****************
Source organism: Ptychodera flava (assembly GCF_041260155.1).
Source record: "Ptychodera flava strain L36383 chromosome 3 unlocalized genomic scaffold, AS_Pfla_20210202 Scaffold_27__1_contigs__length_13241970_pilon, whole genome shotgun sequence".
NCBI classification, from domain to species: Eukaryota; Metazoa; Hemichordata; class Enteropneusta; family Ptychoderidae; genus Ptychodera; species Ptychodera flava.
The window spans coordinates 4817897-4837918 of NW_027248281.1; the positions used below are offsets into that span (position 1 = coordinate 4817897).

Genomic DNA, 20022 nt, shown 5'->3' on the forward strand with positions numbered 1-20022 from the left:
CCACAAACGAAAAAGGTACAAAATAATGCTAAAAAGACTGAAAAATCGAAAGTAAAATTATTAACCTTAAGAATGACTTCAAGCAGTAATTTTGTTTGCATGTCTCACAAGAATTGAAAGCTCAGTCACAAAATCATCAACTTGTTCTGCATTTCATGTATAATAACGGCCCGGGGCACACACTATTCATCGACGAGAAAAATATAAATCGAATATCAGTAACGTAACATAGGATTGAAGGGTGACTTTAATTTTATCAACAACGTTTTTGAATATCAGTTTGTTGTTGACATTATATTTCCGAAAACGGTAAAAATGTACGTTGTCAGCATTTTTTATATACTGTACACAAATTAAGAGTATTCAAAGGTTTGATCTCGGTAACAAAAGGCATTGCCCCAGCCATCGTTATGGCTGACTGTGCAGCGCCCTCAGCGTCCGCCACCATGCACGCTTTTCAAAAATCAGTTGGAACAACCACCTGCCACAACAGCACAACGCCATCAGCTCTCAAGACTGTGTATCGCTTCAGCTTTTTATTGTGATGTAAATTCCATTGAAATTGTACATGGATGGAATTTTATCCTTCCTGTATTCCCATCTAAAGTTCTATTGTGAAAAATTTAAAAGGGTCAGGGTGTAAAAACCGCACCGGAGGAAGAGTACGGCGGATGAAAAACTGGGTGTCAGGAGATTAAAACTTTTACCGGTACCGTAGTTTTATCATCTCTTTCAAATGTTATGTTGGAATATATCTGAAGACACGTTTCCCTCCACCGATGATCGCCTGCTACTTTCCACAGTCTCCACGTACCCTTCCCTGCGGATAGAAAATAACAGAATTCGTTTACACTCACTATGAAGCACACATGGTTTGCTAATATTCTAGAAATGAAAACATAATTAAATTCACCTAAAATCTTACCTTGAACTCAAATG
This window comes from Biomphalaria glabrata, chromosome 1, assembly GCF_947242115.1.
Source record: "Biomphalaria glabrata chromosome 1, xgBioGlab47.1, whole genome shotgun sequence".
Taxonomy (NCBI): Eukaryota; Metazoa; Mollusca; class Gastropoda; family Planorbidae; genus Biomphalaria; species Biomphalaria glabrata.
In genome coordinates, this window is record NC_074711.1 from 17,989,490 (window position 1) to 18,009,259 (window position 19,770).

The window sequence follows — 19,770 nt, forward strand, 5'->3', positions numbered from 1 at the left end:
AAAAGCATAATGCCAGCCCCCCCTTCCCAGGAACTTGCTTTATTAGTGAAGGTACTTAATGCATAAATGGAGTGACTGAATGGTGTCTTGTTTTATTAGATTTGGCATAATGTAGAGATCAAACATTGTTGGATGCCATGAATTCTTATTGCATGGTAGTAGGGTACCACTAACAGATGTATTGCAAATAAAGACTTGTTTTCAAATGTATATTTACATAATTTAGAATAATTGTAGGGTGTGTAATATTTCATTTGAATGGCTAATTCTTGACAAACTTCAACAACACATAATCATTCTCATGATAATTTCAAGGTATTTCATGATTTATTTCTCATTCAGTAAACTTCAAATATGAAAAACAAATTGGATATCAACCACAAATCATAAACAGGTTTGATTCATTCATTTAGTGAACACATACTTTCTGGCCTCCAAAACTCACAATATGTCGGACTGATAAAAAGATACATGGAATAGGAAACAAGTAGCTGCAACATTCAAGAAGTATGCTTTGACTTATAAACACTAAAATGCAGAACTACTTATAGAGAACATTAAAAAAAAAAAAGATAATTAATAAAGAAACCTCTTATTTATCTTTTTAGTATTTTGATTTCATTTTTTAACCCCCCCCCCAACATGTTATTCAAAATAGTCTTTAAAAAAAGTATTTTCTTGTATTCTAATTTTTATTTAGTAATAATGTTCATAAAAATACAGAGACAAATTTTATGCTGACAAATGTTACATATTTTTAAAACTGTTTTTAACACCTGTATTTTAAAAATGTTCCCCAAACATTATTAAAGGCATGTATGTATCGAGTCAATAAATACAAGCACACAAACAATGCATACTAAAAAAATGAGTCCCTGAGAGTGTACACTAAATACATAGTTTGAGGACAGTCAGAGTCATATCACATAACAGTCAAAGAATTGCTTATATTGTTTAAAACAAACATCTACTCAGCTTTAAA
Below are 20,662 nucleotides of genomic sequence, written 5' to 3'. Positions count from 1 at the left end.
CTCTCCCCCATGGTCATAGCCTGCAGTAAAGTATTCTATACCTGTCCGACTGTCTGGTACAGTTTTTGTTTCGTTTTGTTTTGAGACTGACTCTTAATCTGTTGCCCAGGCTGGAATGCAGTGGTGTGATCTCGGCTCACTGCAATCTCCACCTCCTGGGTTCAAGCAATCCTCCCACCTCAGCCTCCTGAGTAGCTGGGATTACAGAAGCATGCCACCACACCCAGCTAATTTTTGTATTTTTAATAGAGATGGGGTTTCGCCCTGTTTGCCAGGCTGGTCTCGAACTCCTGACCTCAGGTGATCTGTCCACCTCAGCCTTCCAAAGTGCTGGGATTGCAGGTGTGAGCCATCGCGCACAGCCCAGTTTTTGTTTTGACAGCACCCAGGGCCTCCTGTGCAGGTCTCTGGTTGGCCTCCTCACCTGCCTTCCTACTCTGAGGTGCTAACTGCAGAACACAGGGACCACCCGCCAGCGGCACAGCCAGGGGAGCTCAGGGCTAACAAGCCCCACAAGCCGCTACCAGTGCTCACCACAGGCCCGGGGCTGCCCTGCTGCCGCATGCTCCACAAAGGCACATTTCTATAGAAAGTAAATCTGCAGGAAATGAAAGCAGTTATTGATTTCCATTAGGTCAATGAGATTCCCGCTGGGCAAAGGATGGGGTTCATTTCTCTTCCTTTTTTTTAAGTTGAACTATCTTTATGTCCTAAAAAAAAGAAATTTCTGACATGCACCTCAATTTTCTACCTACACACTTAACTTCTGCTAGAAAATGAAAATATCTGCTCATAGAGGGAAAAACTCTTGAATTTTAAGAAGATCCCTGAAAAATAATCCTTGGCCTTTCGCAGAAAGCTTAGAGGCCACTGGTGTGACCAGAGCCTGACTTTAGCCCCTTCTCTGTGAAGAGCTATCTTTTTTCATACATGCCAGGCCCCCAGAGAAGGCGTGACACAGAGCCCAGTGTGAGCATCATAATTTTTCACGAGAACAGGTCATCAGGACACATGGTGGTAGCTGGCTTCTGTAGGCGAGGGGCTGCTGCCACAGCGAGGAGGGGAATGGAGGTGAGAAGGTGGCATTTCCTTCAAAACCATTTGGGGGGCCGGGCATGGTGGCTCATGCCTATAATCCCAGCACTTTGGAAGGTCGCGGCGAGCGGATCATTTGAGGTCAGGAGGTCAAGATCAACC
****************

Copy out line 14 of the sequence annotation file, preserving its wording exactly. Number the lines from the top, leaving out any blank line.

CTCTCCCCCATGGTCATAGCCTGCAGTAAAGTATTCTATACCTGTCCGACTGTCTGGTACAGTTTTTGTTTCGTTTTGTTTTGAGACTGACTCTTAATCTGTTGCCCAGGCTGGAATGCAGTGGTGTGATCTCGGCTCACTGCAATCTCCACCTCCTGGGTTCAAGCAATCCTCCCACCTCAGCCTCCTGAGTAGCTGGGATTACAGAAGCATGCCACCACACCCAGCTAATTTTTGTATTTTTAATAGAGATGGGGTTTCGCCCTGTTTGCCAGGCTGGTCTCGAACTCCTGACCTCAGGTGATCTGTCCACCTCAGCCTTCCAAAGTGCTGGGATTGCAGGTGTGAGCCATCGCGCACAGCCCAGTTTTTGTTTTGACAGCACCCAGGGCCTCCTGTGCAGGTCTCTGGTTGGCCTCCTCACCTGCCTTCCTACTCTGAGGTGCTAACTGCAGAACACAGGGACCACCCGCCAGCGGCACAGCCAGGGGAGCTCAGGGCTAACAAGCCCCACAAGCCGCTACCAGTGCTCACCACAGGCCCGGGGCTGCCCTGCTGCCGCATGCTCCACAAAGGCACATTTCTATAGAAAGTAAATCTGCAGGAAATGAAAGCAGTTATTGATTTCCATTAGGTCAATGAGATTCCCGCTGGGCAAAGGATGGGGTTCATTTCTCTTCCTTTTTTTTAAGTTGAACTATCTTTATGTCCTAAAAAAAAGAAATTTCTGACATGCACCTCAATTTTCTACCTACACACTTAACTTCTGCTAGAAAATGAAAATATCTGCTCATAGAGGGAAAAACTCTTGAATTTTAAGAAGATCCCTGAAAAATAATCCTTGGCCTTTCGCAGAAAGCTTAGAGGCCACTGGTGTGACCAGAGCCTGACTTTAGCCCCTTCTCTGTGAAGAGCTATCTTTTTTCATACATGCCAGGCCCCCAGAGAAGGCGTGACACAGAGCCCAGTGTGAGCATCATAATTTTTCACGAGAACAGGTCATCAGGACACATGGTGGTAGCTGGCTTCTGTAGGCGAGGGGCTGCTGCCACAGCGAGGAGGGGAATGGAGGTGAGAAGGTGGCATTTCCTTCAAAACCATTTGGGGGGCCGGGCATGGTGGCTCATGCCTATAATCCCAGCACTTTGGAAGGTCGCGGCGAGCGGATCATTTGAGGTCAGGAGGTCAAGATCAACC